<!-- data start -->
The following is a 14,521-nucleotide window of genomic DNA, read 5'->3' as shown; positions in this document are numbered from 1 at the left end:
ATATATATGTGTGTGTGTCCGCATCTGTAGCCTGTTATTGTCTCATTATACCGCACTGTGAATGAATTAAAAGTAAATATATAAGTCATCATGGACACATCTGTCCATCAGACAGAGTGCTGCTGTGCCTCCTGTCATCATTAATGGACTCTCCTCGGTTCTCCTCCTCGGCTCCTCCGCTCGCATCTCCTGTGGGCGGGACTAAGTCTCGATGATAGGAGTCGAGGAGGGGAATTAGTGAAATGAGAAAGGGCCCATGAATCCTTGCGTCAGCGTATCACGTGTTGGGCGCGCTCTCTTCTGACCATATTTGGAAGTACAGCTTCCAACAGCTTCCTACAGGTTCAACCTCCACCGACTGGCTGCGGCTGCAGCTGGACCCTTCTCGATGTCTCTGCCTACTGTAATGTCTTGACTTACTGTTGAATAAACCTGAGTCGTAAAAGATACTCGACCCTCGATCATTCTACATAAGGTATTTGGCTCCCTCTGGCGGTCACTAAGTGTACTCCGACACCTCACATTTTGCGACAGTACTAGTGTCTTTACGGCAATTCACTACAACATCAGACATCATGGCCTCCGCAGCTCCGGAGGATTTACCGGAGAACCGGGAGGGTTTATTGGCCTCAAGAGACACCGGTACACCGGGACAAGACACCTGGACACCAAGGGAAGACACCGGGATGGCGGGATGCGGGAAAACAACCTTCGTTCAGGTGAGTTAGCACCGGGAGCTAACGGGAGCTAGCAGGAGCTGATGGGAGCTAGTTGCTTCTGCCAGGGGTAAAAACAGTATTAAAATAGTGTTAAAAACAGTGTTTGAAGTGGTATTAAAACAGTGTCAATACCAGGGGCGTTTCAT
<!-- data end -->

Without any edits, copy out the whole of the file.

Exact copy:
The following is a 14,521-nucleotide window of genomic DNA, read 5'->3' as shown; positions in this document are numbered from 1 at the left end:
ATATATATGTGTGTGTGTCCGCATCTGTAGCCTGTTATTGTCTCATTATACCGCACTGTGAATGAATTAAAAGTAAATATATAAGTCATCATGGACACATCTGTCCATCAGACAGAGTGCTGCTGTGCCTCCTGTCATCATTAATGGACTCTCCTCGGTTCTCCTCCTCGGCTCCTCCGCTCGCATCTCCTGTGGGCGGGACTAAGTCTCGATGATAGGAGTCGAGGAGGGGAATTAGTGAAATGAGAAAGGGCCCATGAATCCTTGCGTCAGCGTATCACGTGTTGGGCGCGCTCTCTTCTGACCATATTTGGAAGTACAGCTTCCAACAGCTTCCTACAGGTTCAACCTCCACCGACTGGCTGCGGCTGCAGCTGGACCCTTCTCGATGTCTCTGCCTACTGTAATGTCTTGACTTACTGTTGAATAAACCTGAGTCGTAAAAGATACTCGACCCTCGATCATTCTACATAAGGTATTTGGCTCCCTCTGGCGGTCACTAAGTGTACTCCGACACCTCACATTTTGCGACAGTACTAGTGTCTTTACGGCAATTCACTACAACATCAGACATCATGGCCTCCGCAGCTCCGGAGGATTTACCGGAGAACCGGGAGGGTTTATTGGCCTCAAGAGACACCGGTACACCGGGACAAGACACCTGGACACCAAGGGAAGACACCGGGATGGCGGGATGCGGGAAAACAACCTTCGTTCAGGTGAGTTAGCACCGGGAGCTAACGGGAGCTAGCAGGAGCTGATGGGAGCTAGTTGCTTCTGCCAGGGGTAAAAACAGTATTAAAATAGTGTTAAAAACAGTGTTTGAAGTGGTATTAAAACAGTGTCAATACCAGGGGCGTTTCAT